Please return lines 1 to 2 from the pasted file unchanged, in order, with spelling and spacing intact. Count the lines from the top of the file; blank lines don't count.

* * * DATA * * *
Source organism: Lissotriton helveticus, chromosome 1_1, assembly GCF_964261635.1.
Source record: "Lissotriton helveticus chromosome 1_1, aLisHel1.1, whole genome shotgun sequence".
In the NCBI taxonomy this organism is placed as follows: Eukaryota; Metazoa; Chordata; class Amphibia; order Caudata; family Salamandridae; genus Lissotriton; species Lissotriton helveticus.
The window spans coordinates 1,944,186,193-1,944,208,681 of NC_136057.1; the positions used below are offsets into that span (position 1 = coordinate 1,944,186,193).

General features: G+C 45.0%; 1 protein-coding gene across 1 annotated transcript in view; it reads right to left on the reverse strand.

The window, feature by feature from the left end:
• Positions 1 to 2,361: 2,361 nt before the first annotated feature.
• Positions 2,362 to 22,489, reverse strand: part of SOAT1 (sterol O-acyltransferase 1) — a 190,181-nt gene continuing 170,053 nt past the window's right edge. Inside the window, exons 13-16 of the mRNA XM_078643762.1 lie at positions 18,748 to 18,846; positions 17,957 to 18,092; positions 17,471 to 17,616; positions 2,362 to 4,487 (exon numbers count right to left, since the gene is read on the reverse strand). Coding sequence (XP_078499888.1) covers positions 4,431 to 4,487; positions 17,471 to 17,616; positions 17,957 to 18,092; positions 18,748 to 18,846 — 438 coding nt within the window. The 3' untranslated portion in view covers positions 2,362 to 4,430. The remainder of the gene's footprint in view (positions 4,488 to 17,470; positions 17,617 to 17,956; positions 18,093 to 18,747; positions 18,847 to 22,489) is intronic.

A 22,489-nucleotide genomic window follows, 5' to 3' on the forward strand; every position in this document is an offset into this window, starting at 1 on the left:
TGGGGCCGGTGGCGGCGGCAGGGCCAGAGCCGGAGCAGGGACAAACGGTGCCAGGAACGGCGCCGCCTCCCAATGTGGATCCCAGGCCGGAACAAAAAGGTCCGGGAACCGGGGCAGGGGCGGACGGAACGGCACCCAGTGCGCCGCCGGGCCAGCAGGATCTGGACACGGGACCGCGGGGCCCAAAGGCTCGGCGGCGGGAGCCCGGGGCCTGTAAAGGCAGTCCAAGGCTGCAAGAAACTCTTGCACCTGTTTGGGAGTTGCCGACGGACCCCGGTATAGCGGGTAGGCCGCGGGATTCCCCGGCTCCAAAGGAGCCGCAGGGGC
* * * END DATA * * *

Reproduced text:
Source organism: Lissotriton helveticus, chromosome 1_1, assembly GCF_964261635.1.
Source record: "Lissotriton helveticus chromosome 1_1, aLisHel1.1, whole genome shotgun sequence".